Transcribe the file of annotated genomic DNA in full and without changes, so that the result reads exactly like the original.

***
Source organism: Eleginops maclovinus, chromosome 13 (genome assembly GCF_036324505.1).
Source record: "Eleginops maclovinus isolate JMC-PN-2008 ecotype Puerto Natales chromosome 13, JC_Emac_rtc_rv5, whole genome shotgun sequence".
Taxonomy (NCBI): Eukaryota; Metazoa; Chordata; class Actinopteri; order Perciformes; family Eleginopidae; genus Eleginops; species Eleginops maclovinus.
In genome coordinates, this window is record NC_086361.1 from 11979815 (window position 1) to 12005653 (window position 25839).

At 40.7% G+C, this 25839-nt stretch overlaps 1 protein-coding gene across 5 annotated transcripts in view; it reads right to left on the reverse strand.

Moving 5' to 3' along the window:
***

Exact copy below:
Source organism: Eleginops maclovinus, chromosome 13 (genome assembly GCF_036324505.1).
Source record: "Eleginops maclovinus isolate JMC-PN-2008 ecotype Puerto Natales chromosome 13, JC_Emac_rtc_rv5, whole genome shotgun sequence".
Taxonomy (NCBI): Eukaryota; Metazoa; Chordata; class Actinopteri; order Perciformes; family Eleginopidae; genus Eleginops; species Eleginops maclovinus.
In genome coordinates, this window is record NC_086361.1 from 11979815 (window position 1) to 12005653 (window position 25839).

At 40.7% G+C, this 25839-nt stretch overlaps 1 protein-coding gene across 5 annotated transcripts in view; it reads right to left on the reverse strand.

Moving 5' to 3' along the window: